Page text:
Autobiographical, Truffaut chose as himself a remarkable young actor by the name of Jean-Pierre Léaud. << And as a little treat, if you click on his name, you’ll see the interview for the actual role..

What Truffaut succeeds in drawing from Léaud is purity; unadulterated, unselfish and untainted; raw innocence – it is magic. And when Leaud’s character, young Antoine Doinel, is interviewed by a social worker – whom we never see but hear her voice, the emphasis being on Doinel – we partly become the jury, having borne witness to the kind of broken home from which he hails. How does the saying go again? He manages to suspend our disbelief?

When viewing the scene for the first time – a good twenty-five years ago; when Channel 4 was a worthy channel and introduced me to La Nouvelle Vague – I was convinced there was nothing fake about it.

And in a way there wasn’t.

Of course, the final scene must be one of the most iconic in French Cinema, where Doinel has escaped the Boys’ Home and made it to the sea – all he ever wanted; he’s never seen it before – and so turns to the camera, which, in turn, leaves us with a still.

Speechless, in every sense of the word… 

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It would be so easy for me now to keep you here, time and place, with A bout de souffle Breathless – which was Jean-Luc Goddard’s first and finest film, too; the ultimate style-film, making way for the ultimate Mod icon, another cropped-headed blond by the name of Jean Seberg – do you see a pattern? As some of you may remember from my previous post covering my five all-time books, I fell in love with Truman Capote’s literary Holly Golightly?

We’re now off again to Flanders Fields, and to a film that, if it doesn’t surpass Erich Remarque’s book from which it was adapted, it certainly stands equal to it: Lewis Milestone’s All Quiet on the Western Front…

I saw the film as a young boy; the book came later. And if I’m honest, as powerful and as heart-wrenching as the book is, particularly by the end where the narration suddenly moves from first to third person, as Paul Baumer’s life is snuffed out by a sniper’s bullet on the eve of the Armistice, a little part of me was disappointed by Paul’s not having left himself open to the bullet for reaching out to a butterfly… a butterfly in No-man’s land…

Made in 1930, it’s a time of transition in film, from the silent movies to the ‘talkies’, which serves somehow to enhance its greatness, and it is non-replicable…

My debut novel, Wood, Talc and Mr. J: We never had it so good…, about a lad growing up in the 1970sis, believe it or not, greatly inspired by both the book and the film.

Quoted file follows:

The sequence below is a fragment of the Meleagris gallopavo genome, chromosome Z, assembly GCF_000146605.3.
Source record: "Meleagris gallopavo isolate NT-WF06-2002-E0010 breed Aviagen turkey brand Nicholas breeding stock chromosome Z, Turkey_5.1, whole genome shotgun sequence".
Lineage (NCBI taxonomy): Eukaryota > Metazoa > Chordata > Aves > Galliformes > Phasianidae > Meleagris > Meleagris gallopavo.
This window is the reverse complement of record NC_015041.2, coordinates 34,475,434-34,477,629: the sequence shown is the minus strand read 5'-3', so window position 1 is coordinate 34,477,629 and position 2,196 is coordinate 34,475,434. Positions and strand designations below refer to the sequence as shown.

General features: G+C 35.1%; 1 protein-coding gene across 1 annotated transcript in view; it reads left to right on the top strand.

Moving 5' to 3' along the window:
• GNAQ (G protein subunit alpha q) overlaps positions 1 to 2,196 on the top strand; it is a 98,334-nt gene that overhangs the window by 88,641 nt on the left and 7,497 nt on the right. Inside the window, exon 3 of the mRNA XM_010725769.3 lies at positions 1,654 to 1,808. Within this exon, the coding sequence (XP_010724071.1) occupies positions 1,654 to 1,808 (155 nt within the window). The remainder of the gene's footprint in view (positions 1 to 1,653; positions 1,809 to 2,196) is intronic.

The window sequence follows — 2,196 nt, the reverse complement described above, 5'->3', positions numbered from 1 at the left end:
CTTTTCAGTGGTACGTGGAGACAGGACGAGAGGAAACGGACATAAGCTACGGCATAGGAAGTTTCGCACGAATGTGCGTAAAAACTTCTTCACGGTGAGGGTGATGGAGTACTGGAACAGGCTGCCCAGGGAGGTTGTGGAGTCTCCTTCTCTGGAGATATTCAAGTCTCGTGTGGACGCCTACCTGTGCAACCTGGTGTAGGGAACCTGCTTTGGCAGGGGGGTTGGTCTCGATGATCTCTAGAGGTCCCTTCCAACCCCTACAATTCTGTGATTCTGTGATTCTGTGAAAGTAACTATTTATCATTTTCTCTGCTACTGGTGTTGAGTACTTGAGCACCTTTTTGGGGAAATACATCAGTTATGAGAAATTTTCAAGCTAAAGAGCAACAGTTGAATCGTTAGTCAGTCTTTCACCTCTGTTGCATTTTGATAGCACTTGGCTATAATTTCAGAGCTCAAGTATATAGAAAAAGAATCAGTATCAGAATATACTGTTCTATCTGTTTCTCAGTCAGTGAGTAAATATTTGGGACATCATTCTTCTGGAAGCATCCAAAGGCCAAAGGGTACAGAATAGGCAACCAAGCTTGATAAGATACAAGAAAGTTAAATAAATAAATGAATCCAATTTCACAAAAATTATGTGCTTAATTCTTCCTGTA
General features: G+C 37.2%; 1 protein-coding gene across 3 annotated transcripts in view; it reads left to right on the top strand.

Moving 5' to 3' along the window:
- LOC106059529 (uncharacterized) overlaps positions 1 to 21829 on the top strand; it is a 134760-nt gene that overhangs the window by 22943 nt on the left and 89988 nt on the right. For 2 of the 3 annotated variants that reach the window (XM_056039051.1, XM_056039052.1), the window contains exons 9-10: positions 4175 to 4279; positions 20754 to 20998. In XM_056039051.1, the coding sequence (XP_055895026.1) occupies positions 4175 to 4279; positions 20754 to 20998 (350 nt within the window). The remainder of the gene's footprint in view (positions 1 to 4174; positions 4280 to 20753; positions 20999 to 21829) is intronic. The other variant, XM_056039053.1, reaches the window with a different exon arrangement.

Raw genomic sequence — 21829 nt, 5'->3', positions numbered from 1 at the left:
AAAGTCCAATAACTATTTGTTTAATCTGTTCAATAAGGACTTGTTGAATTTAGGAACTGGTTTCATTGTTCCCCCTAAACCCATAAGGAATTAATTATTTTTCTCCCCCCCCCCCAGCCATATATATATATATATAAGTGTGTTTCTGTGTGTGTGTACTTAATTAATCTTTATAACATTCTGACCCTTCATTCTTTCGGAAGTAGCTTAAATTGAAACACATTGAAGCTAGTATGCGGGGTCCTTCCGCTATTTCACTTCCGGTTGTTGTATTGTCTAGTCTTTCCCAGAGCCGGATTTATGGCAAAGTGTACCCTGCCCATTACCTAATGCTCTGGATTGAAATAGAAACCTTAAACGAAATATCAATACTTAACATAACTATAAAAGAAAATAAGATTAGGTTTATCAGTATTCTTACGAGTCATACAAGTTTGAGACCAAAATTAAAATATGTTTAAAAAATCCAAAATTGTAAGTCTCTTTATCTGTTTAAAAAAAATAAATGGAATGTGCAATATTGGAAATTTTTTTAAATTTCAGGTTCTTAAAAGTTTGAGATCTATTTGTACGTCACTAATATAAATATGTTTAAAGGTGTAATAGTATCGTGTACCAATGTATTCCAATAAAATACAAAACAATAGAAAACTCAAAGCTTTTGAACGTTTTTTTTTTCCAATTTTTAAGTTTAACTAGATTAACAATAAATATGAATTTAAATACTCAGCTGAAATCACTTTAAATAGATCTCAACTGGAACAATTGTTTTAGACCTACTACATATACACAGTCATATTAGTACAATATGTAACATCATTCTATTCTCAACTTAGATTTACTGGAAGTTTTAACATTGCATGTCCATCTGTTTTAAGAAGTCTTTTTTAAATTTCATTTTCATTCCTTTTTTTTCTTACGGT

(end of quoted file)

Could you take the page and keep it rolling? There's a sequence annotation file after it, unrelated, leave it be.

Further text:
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Our final destination is to a fictional place in England, of the 1980s, and to an animated one at that.

When The Wind Blows was a 1986 film adaption of Raymond Briggs’ 1982 graphic novel of the same name, using Briggs’ illustrations and directed by Jimmy Murakami, David Bowie and Roger Waters providing the soundtrack.

And it is pure genius.

From the perspective of old country-dwellers, James and Hilda Bloggs – to the voices of John Mills and Peggy Ashcroft – When The Wind Blows tells the story of a nuclear attack on Britain. They’re hardly ready, James and Hilda, for this new kind of war. But then that’s the point: who was? Who is?

Not to worry, the ever-pragmatic James will take a bus ride down to the village library to pick up the leaflets before stocking up on provisions and such, much to the scorn and ridicule of his son at the other end of a phone call – each seems to think the other’s lost his mind… and somehow, once again, we have to laugh when there’s nothing else we can do.

The film is imbued with such exquisite moments, like when James gets carried away, standing before the fireplace, and recalls how things were different for Monty’s war… and when Monty appears momentarily beside him, like old buddies from bygone days. Or when Hilda takes a walk in the garden, picks a dandelion and blows it into the breeze to a Roger Waters acoustic backing of Folded Flags, and all the good times flash before her eyes… Or like when Hilda’s hair begins to fall out following the nuclear blast, and the look on James’ face when he realises he can do nothing about it.

And ending with their final prayer…

As I said in my intro, the word is timeless.

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And I only hope you haven’t been too traumatised by my choice of five films, along with many others, to have marked me profoundly, to have guided me along; to have opened my eyes to the power of the seventh art…

For my art, I tend to go for a sense of realism, where less is more, where there is hope, but yes, where happy endings are ironic, where everything is temporary, where only time resolves issues; and so we must cherish, embrace the now, for good or bad…

You might well think that, for the above five films, all our heroes are doomed, but that’s only one viewpoint. I prefer to think that what makes all our heroes stand out is due to the fact they truly live within the confines of each film.

There’s the secret. Hope you’ve enjoyed the journey.

Do you have five such films/movies?